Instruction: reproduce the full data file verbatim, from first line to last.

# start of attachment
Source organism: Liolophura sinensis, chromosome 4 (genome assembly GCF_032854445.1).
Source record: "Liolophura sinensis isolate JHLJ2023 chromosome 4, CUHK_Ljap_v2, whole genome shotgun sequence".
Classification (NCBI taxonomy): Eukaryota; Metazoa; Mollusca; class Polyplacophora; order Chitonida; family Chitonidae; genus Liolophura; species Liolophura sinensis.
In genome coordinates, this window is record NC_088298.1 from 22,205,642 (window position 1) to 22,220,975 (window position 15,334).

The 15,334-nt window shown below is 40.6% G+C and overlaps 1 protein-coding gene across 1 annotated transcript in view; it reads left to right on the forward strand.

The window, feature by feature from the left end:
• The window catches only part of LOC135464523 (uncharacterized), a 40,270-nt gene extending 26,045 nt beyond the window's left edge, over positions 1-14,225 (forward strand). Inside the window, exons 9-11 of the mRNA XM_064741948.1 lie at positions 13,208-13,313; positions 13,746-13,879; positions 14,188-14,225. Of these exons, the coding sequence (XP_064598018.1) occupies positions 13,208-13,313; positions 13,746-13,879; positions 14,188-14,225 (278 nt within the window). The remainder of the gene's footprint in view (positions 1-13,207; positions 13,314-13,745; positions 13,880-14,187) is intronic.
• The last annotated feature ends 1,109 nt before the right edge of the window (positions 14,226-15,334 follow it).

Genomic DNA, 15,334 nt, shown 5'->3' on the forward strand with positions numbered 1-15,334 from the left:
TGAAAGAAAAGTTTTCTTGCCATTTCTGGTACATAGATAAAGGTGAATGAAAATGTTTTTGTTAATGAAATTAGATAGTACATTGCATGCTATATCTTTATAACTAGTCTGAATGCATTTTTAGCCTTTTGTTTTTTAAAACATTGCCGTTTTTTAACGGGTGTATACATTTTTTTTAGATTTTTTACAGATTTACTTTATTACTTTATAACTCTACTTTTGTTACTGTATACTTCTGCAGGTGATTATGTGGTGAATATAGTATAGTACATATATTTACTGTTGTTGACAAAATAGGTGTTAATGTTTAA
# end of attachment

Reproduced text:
Source organism: Liolophura sinensis, chromosome 4 (genome assembly GCF_032854445.1).
Source record: "Liolophura sinensis isolate JHLJ2023 chromosome 4, CUHK_Ljap_v2, whole genome shotgun sequence".
Classification (NCBI taxonomy): Eukaryota; Metazoa; Mollusca; class Polyplacophora; order Chitonida; family Chitonidae; genus Liolophura; species Liolophura sinensis.
In genome coordinates, this window is record NC_088298.1 from 22,205,642 (window position 1) to 22,220,975 (window position 15,334).

The 15,334-nt window shown below is 40.6% G+C and overlaps 1 protein-coding gene across 1 annotated transcript in view; it reads left to right on the forward strand.

The window, feature by feature from the left end:
• The window catches only part of LOC135464523 (uncharacterized), a 40,270-nt gene extending 26,045 nt beyond the window's left edge, over positions 1-14,225 (forward strand). Inside the window, exons 9-11 of the mRNA XM_064741948.1 lie at positions 13,208-13,313; positions 13,746-13,879; positions 14,188-14,225. Of these exons, the coding sequence (XP_064598018.1) occupies positions 13,208-13,313; positions 13,746-13,879; positions 14,188-14,225 (278 nt within the window). The remainder of the gene's footprint in view (positions 1-13,207; positions 13,314-13,745; positions 13,880-14,187) is intronic.
• The last annotated feature ends 1,109 nt before the right edge of the window (positions 14,226-15,334 follow it).

Genomic DNA, 15,334 nt, shown 5'->3' on the forward strand with positions numbered 1-15,334 from the left:
TGAAAGAAAAGTTTTCTTGCCATTTCTGGTACATAGATAAAGGTGAATGAAAATGTTTTTGTTAATGAAATTAGATAGTACATTGCATGCTATATCTTTATAACTAGTCTGAATGCATTTTTAGCCTTTTGTTTTTTAAAACATTGCCGTTTTTTAACGGGTGTATACATTTTTTTTAGATTTTTTACAGATTTACTTTATTACTTTATAACTCTACTTTTGTTACTGTATACTTCTGCAGGTGATTATGTGGTGAATATAGTATAGTACATATATTTACTGTTGTTGACAAAATAGGTGTTAATGTTTAA